The brief and tragic life of a dog named Blackie

We didn’t adopt Blackie as much as he adopted us. He showed up at our ranch one day about three weeks ago, somehow managing to get under or over the fence, and determined to make himself at home. 

I first I objected, I thought strenuously, to both Stew and Félix, saying that we couldn’t adopt a sixth dog. So kept escorting Blackie outside the fence. But he kept coming back, four, five days in a row, wiggling and wagging, friendly as could be—to people. So finally I gave up. 
Stew and Félix, taking Blackie to be sterilized and vaccinated,
shortly after we had adopted him. 
We had him sterilized and vaccinated, and he joined the gang, or so we thought. 
Then he got into a bloody fight with Domino, the only other male in the gang. Domino is about 12 or 13 years old, missing some of his teeth, and a cantankerous, elderly sort. 
Blackie, who was about a year old, damn near killed old Domino, who suffered extensive wounds and nearly lost an eye, and had to stay at the vet overnight to recover and get sutured up. 
A few days after that, Blackie attacked Malcolm, a small, curly-tailed mutt that hangs around outside the our gate, with five or six other dogs, waiting for handouts of food every morning. 
Again, if Félix and Stew hadn’t been there to pull them apart, Blackie would have killed Malcolm. 
We consulted with the vet, a very kind sort who is loath to euthanize animals. But in this case, he said, some dogs are naturally and incorrigibly aggressive, and that seemed to be the case with Blackie. 
The only thing that occurred to him, short of euthanasia, was to find a single-dog household that could adopt Blackie, or we could give him Prozac or some other tranquilizer, on a maintenance basis. That last idea, we thought, was ridiculous. 
So we brought Blackie back, hoping that if we kept a close watch on him, he might somehow adjust. 
No dice. This morning Blackie again got into fight with some of his campo cousins outside the gate, and when we returned from the vet, after vaccinating Lucy and Domino for rabies, Blackie viciously attacked Domino. Stew and I broke up the brawl, but not before Stew got bit.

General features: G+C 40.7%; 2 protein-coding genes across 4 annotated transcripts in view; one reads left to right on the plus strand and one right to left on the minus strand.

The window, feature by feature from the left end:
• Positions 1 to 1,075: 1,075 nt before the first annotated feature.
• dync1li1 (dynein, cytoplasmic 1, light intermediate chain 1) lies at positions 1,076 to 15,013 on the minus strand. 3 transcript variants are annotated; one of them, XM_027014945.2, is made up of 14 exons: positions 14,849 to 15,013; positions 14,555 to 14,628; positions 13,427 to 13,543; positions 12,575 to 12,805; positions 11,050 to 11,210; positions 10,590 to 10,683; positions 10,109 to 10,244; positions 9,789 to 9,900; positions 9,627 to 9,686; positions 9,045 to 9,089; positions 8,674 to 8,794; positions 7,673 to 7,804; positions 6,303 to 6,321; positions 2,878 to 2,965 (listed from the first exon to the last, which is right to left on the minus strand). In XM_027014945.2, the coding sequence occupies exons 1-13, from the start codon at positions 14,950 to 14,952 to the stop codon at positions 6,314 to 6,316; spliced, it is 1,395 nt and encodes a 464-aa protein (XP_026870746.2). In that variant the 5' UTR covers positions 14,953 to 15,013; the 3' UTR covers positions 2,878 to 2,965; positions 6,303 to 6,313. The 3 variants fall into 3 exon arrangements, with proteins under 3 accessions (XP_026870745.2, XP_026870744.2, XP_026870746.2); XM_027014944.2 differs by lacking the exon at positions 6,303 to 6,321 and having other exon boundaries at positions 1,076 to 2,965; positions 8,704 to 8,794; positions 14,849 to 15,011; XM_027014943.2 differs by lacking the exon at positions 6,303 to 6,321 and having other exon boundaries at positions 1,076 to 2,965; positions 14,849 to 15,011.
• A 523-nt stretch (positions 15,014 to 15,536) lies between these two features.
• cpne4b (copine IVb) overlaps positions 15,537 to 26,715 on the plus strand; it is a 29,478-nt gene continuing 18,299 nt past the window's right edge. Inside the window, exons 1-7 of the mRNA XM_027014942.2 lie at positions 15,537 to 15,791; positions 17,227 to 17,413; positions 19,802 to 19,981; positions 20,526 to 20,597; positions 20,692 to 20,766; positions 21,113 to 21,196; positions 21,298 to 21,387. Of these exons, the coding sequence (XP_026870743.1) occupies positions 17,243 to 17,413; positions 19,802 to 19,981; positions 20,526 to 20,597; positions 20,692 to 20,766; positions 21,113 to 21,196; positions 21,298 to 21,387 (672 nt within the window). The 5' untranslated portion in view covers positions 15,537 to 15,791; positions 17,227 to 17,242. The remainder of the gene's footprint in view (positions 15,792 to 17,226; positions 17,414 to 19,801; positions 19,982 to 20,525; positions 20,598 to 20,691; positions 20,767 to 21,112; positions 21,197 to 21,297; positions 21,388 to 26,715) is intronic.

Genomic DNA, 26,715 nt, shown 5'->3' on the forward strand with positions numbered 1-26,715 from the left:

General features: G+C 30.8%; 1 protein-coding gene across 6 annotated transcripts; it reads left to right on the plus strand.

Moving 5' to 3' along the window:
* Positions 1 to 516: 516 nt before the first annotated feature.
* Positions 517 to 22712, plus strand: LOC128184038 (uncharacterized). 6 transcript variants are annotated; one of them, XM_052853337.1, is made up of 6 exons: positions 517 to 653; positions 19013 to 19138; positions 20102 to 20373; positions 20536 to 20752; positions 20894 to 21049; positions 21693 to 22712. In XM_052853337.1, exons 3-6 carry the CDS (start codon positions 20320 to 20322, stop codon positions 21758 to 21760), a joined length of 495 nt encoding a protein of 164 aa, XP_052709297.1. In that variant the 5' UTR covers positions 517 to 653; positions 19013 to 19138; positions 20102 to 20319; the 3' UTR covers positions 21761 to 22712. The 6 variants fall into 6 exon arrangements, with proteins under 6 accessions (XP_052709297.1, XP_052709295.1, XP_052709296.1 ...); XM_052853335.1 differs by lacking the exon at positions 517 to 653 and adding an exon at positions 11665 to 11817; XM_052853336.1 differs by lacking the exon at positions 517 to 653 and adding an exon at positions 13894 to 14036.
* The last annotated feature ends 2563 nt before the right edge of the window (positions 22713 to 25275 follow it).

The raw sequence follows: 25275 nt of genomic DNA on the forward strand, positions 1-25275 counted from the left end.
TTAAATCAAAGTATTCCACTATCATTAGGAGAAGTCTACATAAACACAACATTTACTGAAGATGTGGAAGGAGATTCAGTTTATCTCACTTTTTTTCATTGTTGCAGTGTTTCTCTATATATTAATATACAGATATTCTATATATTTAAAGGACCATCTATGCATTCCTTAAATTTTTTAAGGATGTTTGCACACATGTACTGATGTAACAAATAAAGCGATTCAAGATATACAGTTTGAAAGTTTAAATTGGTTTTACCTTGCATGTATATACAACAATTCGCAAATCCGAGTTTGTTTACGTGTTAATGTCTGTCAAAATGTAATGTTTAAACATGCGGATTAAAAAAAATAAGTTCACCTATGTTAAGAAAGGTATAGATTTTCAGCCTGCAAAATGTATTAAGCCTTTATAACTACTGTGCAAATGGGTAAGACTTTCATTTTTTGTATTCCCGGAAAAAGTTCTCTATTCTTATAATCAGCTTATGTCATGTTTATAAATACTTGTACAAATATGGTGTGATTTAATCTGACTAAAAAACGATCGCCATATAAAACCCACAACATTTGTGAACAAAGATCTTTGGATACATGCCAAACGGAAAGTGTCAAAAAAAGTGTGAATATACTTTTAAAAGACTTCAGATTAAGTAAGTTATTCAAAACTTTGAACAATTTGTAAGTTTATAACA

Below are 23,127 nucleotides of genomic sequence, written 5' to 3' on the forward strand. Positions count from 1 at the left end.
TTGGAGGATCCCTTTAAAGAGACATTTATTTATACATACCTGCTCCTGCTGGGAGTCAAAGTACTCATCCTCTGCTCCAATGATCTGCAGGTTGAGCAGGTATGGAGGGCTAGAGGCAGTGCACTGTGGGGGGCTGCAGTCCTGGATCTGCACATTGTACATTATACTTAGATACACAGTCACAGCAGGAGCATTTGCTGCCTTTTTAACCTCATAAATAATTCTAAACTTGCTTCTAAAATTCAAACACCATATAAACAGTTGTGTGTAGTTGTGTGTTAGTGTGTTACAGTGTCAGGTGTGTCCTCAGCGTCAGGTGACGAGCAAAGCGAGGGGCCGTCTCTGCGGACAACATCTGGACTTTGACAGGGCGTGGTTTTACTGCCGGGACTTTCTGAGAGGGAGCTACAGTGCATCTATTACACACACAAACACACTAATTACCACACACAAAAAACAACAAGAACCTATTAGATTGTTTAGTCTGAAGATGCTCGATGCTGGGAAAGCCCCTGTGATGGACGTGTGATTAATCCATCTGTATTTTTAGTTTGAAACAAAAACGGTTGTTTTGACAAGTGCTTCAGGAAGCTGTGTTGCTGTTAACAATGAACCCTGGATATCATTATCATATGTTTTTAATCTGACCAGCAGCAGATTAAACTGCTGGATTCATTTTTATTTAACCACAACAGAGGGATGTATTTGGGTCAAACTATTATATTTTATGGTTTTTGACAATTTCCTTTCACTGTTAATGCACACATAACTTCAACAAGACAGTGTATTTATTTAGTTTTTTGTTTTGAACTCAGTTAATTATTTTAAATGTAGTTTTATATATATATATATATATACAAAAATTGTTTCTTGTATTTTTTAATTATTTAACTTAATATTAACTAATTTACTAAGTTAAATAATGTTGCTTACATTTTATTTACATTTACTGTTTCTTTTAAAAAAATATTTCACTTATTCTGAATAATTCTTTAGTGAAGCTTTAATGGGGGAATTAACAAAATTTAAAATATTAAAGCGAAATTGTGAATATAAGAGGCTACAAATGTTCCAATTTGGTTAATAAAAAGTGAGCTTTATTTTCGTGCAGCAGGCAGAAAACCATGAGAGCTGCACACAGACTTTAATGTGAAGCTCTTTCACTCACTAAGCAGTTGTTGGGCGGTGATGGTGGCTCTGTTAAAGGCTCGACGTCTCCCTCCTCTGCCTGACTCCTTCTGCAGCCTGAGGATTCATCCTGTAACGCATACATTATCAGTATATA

“That’s it,” Stew said, and I couldn’t disagree. So off Stew went to the vet again to have Blackie euthanized and buried somewhere.
When we’ve had to put animals to sleep—never a pleasant experience no matter how one tries to rationalize it—I’m the melodramatic one who does most of the blubbering and crying, though Stew puts on a good show also.
In this case, I didn’t feel anything. It was as if we were returning Blackie to the pet store. 
And this time Stew was not nearly as equanimous. He came back from the vet crying, saying he was holding to Blackie as the vet administered the fatal injection, Blackie looking at him, with that look of a dumb, uncomprehending animal: “What did I do? Why are you doing this to me?”
Now I’m more determined than ever not to take in any more strays. Two of our dogs, Lucy and Domino, plus a cat named Fifo, are getting on in years, and soon they will move on, which will allow us to reduce the herd by attrition. I hope that gradual transition is not too painful a passage for any of us.  
Many Americans come to Mexico with a bit of an arrogant Supergringo complex, believing that with our superior ingenuity and money, we’ll be able to tackle, or at least alleviate, some of the problems here, whether they be the overpopulation of stray animals, or human problems such as hunger, poor sanitation and lack of education.
Truth is most of these problems are beyond the reach of our generosity, concern and good intentions. Even with Bill Gates’ money and determination, we could only hope to make a small dent, more like a ding, if we’re lucky. The pathologies afflicting the lives of people in the campo, all around us, are, in many ways, intractable. They will continue long after our stays in Mexico. 
And at this point, Stew and I are just damn exhausted. 

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